What a psychiatrist learned from 87000 brain scans
Questions have been raised about the ethics of selling SPECT scans on the basis of unproven claims: neuroscience professor Martha Farah calls such use "profitable but unproven" and says "Tens of thousands of individuals, many of them children, have been exposed to the radiation of two SPECT scans and paid thousands of dollars out of pocket (because insurers will not pay) against the advice of many experts". Professor of psychology Irving Kirsch has said of Amen's theory: "Before you start promulgating this and marketing it and profiting from it, you should ethically be bound to demonstrate it scientifically in a peer-reviewed, respected journal" as otherwise "you're just going down the path of being a snake oil salesman". In a 2011 paper the neuroscientist Anjan Chatterjee discussed example cases that were found on the Amen Clinic's website including a couple with marital difficulties and a child with impulsive aggression. The paper noted that the examples "violate the standard of care" because a normal clinical diagnosis would have been sufficient and that there "was no reason to obtain functional neuroimaging for diagnostic purposes in these cases." Most patients do not realise that the SPECT scans rely on unproven claims.
An initial session at one of Amen's clinics costs about $3,500. As reported by the Washington Post in 2012, officials at major psychiatric and neuroscience associations and research centers see Amen's claims for the use of SPECT as "no more than myth and poppycock, buffaloing an unsuspecting public."…
In 2012, The Washington Post Magazine ran a cover story titled "Daniel Amen is the most popular psychiatrist in America. To most researchers and scientists, that's a very bad thing." The Washington Post detailed Amen's lack of acceptance among the scientific community and his monetary conflict of interest. Journalist Sanjiv Bhattacharya wrote that Amen's critics likened him "to a self-help guru rather than a scientist, on account of all the books, DVDs and nutritional supplements which he hawks so shamelessly on infomercials" and that Amen was "the most controversial psychiatrist in America [who] may also be the most commercially successful." Amen stated he felt the accolades went hand-in-hand and that "One reason why they hate me is because I make money. [...] our biggest referral sources are our patients. If I'm defrauding them how would I stay in business for decades?"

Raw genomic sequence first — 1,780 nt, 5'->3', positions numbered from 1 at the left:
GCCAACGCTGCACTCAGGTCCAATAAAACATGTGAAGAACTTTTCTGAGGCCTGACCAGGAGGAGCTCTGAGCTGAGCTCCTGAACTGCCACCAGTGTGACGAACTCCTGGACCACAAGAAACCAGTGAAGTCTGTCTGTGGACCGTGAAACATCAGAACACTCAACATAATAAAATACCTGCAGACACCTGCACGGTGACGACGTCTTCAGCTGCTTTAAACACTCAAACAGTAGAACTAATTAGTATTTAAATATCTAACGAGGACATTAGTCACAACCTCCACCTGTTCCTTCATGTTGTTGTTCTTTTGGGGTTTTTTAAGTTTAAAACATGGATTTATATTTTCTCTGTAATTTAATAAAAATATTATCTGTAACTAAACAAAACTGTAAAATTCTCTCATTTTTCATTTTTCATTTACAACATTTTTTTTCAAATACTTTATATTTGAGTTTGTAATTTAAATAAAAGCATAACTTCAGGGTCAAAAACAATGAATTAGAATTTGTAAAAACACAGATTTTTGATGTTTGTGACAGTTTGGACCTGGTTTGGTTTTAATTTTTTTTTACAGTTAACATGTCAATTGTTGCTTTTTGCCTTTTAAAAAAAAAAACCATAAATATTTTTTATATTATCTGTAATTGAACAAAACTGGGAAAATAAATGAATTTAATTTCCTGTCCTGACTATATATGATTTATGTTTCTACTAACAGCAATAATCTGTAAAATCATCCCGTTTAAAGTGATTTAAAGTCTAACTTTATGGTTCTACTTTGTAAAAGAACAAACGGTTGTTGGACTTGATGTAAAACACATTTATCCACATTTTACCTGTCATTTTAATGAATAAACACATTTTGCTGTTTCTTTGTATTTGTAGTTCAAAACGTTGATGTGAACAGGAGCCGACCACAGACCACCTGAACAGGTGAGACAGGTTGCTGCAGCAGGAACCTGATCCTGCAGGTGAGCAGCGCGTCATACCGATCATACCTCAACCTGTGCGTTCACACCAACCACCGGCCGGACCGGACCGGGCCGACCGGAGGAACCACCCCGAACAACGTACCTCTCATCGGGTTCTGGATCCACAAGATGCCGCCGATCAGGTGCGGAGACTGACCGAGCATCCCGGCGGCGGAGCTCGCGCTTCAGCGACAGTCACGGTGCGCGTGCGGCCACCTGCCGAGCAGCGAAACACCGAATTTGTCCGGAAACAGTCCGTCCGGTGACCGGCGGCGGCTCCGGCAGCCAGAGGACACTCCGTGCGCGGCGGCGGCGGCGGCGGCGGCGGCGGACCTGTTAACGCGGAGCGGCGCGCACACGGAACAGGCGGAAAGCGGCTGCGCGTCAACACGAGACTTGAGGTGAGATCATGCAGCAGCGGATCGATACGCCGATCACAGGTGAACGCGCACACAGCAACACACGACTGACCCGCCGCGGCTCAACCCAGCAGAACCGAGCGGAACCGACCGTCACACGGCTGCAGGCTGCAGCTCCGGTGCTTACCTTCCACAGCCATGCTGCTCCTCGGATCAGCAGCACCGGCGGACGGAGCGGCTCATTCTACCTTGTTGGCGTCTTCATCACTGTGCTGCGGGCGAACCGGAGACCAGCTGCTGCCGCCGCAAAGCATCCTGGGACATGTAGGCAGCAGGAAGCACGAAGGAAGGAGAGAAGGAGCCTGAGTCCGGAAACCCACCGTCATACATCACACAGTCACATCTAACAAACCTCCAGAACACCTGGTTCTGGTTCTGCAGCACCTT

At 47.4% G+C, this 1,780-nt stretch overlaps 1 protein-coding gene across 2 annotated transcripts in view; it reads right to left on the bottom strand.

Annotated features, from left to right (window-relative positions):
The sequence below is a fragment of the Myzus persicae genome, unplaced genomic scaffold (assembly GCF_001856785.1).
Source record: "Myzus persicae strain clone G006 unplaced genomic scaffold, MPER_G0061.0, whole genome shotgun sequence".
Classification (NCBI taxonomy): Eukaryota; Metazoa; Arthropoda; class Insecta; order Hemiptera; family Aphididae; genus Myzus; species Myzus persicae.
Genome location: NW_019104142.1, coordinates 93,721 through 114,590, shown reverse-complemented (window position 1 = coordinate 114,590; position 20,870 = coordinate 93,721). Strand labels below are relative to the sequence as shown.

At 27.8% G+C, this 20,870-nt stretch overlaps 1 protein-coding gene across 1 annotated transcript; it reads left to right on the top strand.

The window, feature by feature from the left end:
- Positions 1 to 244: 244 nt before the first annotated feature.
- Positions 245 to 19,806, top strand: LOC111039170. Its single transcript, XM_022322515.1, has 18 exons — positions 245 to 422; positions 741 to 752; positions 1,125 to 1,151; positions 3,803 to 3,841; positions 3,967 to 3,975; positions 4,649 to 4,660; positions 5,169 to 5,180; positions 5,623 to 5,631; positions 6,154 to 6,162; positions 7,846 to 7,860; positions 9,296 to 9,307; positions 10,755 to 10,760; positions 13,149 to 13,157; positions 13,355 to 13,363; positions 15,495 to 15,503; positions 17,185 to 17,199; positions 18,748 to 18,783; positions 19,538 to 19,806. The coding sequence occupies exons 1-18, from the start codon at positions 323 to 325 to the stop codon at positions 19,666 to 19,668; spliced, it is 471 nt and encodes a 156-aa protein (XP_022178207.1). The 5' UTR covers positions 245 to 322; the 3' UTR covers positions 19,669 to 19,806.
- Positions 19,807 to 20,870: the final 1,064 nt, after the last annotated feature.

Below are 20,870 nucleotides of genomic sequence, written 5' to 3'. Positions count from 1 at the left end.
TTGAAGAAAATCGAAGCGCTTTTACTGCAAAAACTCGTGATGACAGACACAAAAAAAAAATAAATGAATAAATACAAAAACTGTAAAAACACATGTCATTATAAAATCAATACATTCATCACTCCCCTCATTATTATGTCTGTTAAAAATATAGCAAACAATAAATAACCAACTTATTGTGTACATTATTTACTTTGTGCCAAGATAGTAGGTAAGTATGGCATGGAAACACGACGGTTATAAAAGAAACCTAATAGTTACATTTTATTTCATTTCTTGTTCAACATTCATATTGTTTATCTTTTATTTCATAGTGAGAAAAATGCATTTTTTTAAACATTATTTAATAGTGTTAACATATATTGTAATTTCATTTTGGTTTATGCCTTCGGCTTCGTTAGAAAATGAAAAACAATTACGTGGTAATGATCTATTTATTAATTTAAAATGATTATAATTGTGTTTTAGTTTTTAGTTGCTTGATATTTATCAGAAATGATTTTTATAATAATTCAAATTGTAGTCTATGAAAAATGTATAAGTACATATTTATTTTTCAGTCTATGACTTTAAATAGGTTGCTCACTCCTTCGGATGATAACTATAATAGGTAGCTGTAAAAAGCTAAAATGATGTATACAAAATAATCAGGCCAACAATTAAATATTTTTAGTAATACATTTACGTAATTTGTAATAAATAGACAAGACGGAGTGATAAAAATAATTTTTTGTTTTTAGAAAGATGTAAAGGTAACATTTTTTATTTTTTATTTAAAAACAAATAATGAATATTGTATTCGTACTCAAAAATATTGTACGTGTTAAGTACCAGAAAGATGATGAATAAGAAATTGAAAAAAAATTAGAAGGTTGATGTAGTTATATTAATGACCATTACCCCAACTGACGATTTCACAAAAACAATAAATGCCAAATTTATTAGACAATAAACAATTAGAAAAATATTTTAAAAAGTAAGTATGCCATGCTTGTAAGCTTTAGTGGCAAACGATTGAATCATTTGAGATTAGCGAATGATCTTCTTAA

In 2008, Tufts professor and author Daniel Carlat published an article on Amen's use of SPECT imaging. After visiting Amen's clinics, Carlat called Amen's interpretations of the scans "spectacularly meaningless."
Amen is a Distinguished Fellow of the American Psychiatric Association. He has also been an assistant clinical professor of psychiatry and human behavior in the University of California, Irvine, College of Medicine.
Amen is the author of more than 30 books with combined sales of about one million copies. Five of his books have been New York Times bestsellers. In 2015, Amen's The Daniel Plan received the Christian Book of the Year Award.